...doing today, don't necessarily marry upright. So there's a lot of lip service being paid my opinion, there's a lot oflip service being paid to customer experience and focus on the customerand customer outcomes and Revenue Operations and customer operations inthese big, broader, these sort of big, broader terms and groups, but when itcomes to actually change management, that's required to deliver that for anorganization. It feels a little bit further behindthan the than the vocabulary yeah interesting. Do you feel like you're inan advantage now in a relatively younger company, compared to somethinglike a CBS, radio or a Google? Do you feel like you're at an advantage there?Specifically? What I'm king on here is your idea of change management, becauseobviously the bigger or older or more pardoned a company is in its cultureand its way of doing things, unless perhaps innovation or that type of athing process improvement is a critical part of the culture. Do you feel likethere's an advantage for younger companies here, or does it really justdepend on the company culture and it doesn't matter about maturity or age? Idon't think it matters about maturity or age, so much as it does theconstraints that a company puts on itself right and look. I've had I'velearned a ton for my experiences at CBS and it Google that shaped where I amtoday and what my view is on customer experience. So I wouldn't have that ifI wouldn't have the view without those you know, without those experiences atthose at those companies at Google, there's there's a heightened focus onon the customer. Experience for sure what I observed over my time at thecompany, which was a wonderful eight years, was that early on, when I wasthere, there was a different leadership team and a different ethos of thecompany was still largely sort of founder. Ish led right. It was prealphabet, it was you know, Eric Schmidt was still the CEO and the and theChairman of the board. Larry and Sarga were still very involved in the company,and the companies were going really hard to maintain that sort of start upmentality that customer focus the you know the statement about. We don't care.Essentially, we don't care what Wall Street thinks we're just focused ondoing right by our com by our employees by our customers and what we think isthe right thing for the business contrast when I left, where the entireleadership team had really changed out and the company just had put additionalconstraints on growing and building the business and look the outcomes havebeen phenomenal. I mean, if you look at the Google share price. It's you knowit's at an all time high. So I certainly don't want to want tocriticize. That's not that's not my point, but Google has put moreconstraints on on the business and on people's ability to put the customer atthe center versus what we have here, which is total greenfield right. We canmake change very quickly. We can focus on the customer all the time you knowobsessively, without having to think about constraints like the stock priceor you know, analysts or lots of you know lots of big fish. You know who areswimming around our pond right, yeah, totally fair, which kind of teas up forcontext before we go too much farther. Tell us a little bit about HQ o. Who isyour ideal customer? What problems do you solve for them? Just give us somecontext on what you're up to now yeah. Absolutely so HK is a commercial realestate technology company and our primary customers are commercial office,landlords or owners who own office buildings that have people coming inand out of them every day, at least in in typical times. You know, at theexception, the last few months, the problem that we solve is helpinglandlords understand how people are using their products. So if you thinkabout commercial, real estate, historically landlords really haven'thad any relationship to the people who...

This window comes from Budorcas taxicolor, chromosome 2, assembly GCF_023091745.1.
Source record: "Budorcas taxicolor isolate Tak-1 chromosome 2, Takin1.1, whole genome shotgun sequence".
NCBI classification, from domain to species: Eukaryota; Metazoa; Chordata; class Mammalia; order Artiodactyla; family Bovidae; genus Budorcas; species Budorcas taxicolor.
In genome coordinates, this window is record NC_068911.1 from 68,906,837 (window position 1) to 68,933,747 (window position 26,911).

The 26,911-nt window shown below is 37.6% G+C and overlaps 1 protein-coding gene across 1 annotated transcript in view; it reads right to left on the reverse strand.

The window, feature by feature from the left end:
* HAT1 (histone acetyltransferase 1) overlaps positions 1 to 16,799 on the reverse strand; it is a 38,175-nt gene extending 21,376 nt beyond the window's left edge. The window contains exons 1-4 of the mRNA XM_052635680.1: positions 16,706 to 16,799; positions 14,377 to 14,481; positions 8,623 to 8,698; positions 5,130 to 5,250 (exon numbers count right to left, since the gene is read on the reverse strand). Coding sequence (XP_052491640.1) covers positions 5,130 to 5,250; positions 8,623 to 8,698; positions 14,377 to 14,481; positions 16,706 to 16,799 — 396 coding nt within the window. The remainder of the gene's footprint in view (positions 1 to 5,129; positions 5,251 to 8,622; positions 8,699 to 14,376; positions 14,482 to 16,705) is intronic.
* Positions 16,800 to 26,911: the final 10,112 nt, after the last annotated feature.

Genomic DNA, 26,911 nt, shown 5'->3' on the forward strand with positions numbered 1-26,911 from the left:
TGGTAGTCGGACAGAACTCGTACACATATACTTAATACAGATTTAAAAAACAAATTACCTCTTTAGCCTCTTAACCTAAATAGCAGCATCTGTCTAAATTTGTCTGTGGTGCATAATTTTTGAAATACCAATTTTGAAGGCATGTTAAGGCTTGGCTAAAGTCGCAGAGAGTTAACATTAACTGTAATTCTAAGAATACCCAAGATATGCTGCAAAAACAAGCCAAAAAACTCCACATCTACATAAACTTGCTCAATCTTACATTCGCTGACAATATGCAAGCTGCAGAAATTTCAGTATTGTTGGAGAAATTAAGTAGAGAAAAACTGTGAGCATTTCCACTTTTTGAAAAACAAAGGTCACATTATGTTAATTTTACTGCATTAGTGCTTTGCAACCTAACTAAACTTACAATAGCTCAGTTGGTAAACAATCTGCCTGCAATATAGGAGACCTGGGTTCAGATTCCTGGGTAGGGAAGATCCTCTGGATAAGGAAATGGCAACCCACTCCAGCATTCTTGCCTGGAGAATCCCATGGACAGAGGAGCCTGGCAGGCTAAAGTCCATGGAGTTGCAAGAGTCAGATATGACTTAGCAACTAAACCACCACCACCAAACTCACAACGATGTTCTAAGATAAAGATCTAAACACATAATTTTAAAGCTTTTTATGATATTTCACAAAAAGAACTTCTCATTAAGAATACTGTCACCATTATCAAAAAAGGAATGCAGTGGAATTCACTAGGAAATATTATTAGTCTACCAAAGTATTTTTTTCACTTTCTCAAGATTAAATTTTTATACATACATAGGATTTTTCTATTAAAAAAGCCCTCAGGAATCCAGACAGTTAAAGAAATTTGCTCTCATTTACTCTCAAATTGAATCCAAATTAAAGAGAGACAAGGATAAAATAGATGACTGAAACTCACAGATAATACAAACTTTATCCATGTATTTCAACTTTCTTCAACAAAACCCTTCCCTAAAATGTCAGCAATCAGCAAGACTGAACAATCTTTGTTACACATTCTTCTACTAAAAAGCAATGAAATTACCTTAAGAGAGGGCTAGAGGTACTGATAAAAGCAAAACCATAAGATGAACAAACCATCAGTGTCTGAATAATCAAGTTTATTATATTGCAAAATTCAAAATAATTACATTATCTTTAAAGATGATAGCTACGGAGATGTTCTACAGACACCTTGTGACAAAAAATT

...are using the product that the tenantsand their employees wore coming in and out of the building every day they knowthe tenant representative. They know the CEO or the CFO who signs the leasethat's about it. They talk to them when they negotiate the lease they may be,have a once a year check in and then they talk to them a lot when the leaseis up for renewal right and what we believe is that there's a lot of valuefor landlords in having dated a better understand how people are using theirspaces to make more informed strategic decisions about their assets. How dothey provide a better tenant experience, how they provide a better userexperience? How do they use that to drive their capital, their capitalstrategy, their asset value strategy, right? There's, this huge shift inemployee empowerment today- and I can tell you- I can tell you a couple ofstories about about that from my time at Google or otherwise. But you know Ithink about it- is like the democratization of real estate rightreal estate decisions are no longer being made by one or two people withinthe organization they're being made with input from lots of employees aboutwhere they, where they want to work, what type of environment, what services,what amenities and so on, which gives landlords an opportunity todifferentiate. By being a service partner, not just a space provider totheir tenant companies, so most companies spent this a study from fromJ ll Jones Lane Les Al Big Real Estate Services Organization. But mostcompanies spend three dollars: a square foot on utilities, thirty dollars asquare foot on rent and three hundred dollars a square foot on people rightso again we believe that landlords can be a better partner to their ten oncompanies in solving the problem they care most about which is their people.So you know we're here to talk about customer experience. The best customerexperience that an owner or landlord can provide to their tenant company isto focus on the experience for their employees, love it. So many like I feel like and correct me if I'm overstatingthisbecause this is you know, I don't focus on this. The space for thisindustry or this transformation that you're leading, but I feel like one ofthe things I'm hearing is that if you are successful in your mission andpurpose, which is to use data information, probably modeling,etcetera, to help create more value for your customers, customers you're,essentially leading a transformation of the way that business sees its customerto interacts with its customer yeah. I think that's, I think. That's right. Imean, if you go back to you back to sort of the dawn of time right. Citiesare the the driver of economic and human progress right collections ofpeople, whether it's you know, finance in New York, with Wall Street orentertainment in Hollywood with you know, or technology and Silicon Valley,right onto you, know, automotive and in Detroit, these collections andconcentrations of people drive great innovation in progress, and it'sincumbent upon the folks who provide the space to create not just the spacebut the environment, to drive and foster that that innovation for humanand economic progress right- that's number one number two is that like iowe've talked about our kids earlier, my kids spend their whole lives like juststaring at their phones right. It's it's brutal for me to watch and there'sso much in the physical world around them that they can engage with, and weat our company anyway are helping to use this device to get people to picktheir heads up and engage with the physical space engage with the world.Around them creates small micro communities in the in the buildingsthat are based on real human interaction and I think that's a reallyexciting sort of by product of what we're of what we're doing for landlordslove it something you said earlier reminded me of our own experience herewhen we moved in at Bomba. We were in...